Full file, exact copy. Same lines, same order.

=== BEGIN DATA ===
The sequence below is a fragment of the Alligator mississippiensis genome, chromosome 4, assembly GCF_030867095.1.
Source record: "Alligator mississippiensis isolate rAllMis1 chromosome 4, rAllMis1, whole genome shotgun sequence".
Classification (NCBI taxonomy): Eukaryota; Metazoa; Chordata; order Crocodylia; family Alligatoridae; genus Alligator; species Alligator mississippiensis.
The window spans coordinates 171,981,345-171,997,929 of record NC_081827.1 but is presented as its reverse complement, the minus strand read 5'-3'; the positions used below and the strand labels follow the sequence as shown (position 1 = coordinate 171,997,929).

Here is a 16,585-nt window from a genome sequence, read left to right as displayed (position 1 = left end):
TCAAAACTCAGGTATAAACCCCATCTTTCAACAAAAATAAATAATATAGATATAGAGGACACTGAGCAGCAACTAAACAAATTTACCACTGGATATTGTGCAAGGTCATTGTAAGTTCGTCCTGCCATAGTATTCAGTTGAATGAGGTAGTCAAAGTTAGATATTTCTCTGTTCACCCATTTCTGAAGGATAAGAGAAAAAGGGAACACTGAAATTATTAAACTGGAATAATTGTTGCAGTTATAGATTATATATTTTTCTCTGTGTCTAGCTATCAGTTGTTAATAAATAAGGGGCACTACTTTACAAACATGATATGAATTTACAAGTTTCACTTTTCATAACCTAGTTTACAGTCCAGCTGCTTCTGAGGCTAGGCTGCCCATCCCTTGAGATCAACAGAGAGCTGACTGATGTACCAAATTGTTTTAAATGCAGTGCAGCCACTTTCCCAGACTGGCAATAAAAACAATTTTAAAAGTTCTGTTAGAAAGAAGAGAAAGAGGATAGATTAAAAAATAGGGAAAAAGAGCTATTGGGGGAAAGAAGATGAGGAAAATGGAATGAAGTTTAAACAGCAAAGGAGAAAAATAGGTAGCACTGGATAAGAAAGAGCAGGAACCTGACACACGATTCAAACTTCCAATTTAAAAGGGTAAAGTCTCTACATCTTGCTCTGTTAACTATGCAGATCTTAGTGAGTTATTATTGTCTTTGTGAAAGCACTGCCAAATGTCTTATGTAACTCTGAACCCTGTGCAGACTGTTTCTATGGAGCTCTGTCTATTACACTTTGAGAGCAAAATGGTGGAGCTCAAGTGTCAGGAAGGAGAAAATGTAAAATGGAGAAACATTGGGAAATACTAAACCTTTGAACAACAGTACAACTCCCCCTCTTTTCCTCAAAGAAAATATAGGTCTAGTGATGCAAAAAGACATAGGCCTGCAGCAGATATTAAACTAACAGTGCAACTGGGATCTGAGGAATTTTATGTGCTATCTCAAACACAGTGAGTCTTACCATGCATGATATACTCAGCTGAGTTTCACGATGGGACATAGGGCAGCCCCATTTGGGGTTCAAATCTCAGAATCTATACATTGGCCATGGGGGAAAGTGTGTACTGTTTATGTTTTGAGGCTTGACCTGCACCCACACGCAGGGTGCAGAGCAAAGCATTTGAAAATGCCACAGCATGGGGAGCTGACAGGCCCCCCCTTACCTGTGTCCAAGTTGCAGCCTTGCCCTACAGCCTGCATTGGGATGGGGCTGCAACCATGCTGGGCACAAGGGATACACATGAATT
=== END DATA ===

The sequence below is a fragment of the Alligator mississippiensis genome, chromosome 4, assembly GCF_030867095.1.
Source record: "Alligator mississippiensis isolate rAllMis1 chromosome 4, rAllMis1, whole genome shotgun sequence".
Classification (NCBI taxonomy): Eukaryota; Metazoa; Chordata; order Crocodylia; family Alligatoridae; genus Alligator; species Alligator mississippiensis.
The window spans coordinates 171,981,345-171,997,929 of record NC_081827.1 but is presented as its reverse complement, the minus strand read 5'-3'; the positions used below and the strand labels follow the sequence as shown (position 1 = coordinate 171,997,929).

Here is a 16,585-nt window from a genome sequence, read left to right as displayed (position 1 = left end):
TCAAAACTCAGGTATAAACCCCATCTTTCAACAAAAATAAATAATATAGATATAGAGGACACTGAGCAGCAACTAAACAAATTTACCACTGGATATTGTGCAAGGTCATTGTAAGTTCGTCCTGCCATAGTATTCAGTTGAATGAGGTAGTCAAAGTTAGATATTTCTCTGTTCACCCATTTCTGAAGGATAAGAGAAAAAGGGAACACTGAAATTATTAAACTGGAATAATTGTTGCAGTTATAGATTATATATTTTTCTCTGTGTCTAGCTATCAGTTGTTAATAAATAAGGGGCACTACTTTACAAACATGATATGAATTTACAAGTTTCACTTTTCATAACCTAGTTTACAGTCCAGCTGCTTCTGAGGCTAGGCTGCCCATCCCTTGAGATCAACAGAGAGCTGACTGATGTACCAAATTGTTTTAAATGCAGTGCAGCCACTTTCCCAGACTGGCAATAAAAACAATTTTAAAAGTTCTGTTAGAAAGAAGAGAAAGAGGATAGATTAAAAAATAGGGAAAAAGAGCTATTGGGGGAAAGAAGATGAGGAAAATGGAATGAAGTTTAAACAGCAAAGGAGAAAAATAGGTAGCACTGGATAAGAAAGAGCAGGAACCTGACACACGATTCAAACTTCCAATTTAAAAGGGTAAAGTCTCTACATCTTGCTCTGTTAACTATGCAGATCTTAGTGAGTTATTATTGTCTTTGTGAAAGCACTGCCAAATGTCTTATGTAACTCTGAACCCTGTGCAGACTGTTTCTATGGAGCTCTGTCTATTACACTTTGAGAGCAAAATGGTGGAGCTCAAGTGTCAGGAAGGAGAAAATGTAAAATGGAGAAACATTGGGAAATACTAAACCTTTGAACAACAGTACAACTCCCCCTCTTTTCCTCAAAGAAAATATAGGTCTAGTGATGCAAAAAGACATAGGCCTGCAGCAGATATTAAACTAACAGTGCAACTGGGATCTGAGGAATTTTATGTGCTATCTCAAACACAGTGAGTCTTACCATGCATGATATACTCAGCTGAGTTTCACGATGGGACATAGGGCAGCCCCATTTGGGGTTCAAATCTCAGAATCTATACATTGGCCATGGGGGAAAGTGTGTACTGTTTATGTTTTGAGGCTTGACCTGCACCCACACGCAGGGTGCAGAGCAAAGCATTTGAAAATGCCACAGCATGGGGAGCTGACAGGCCCCCCCTTACCTGTGTCCAAGTTGCAGCCTTGCCCTACAGCCTGCATTGGGATGGGGCTGCAACCATGCTGGGCACAAGGGATACACATGAATT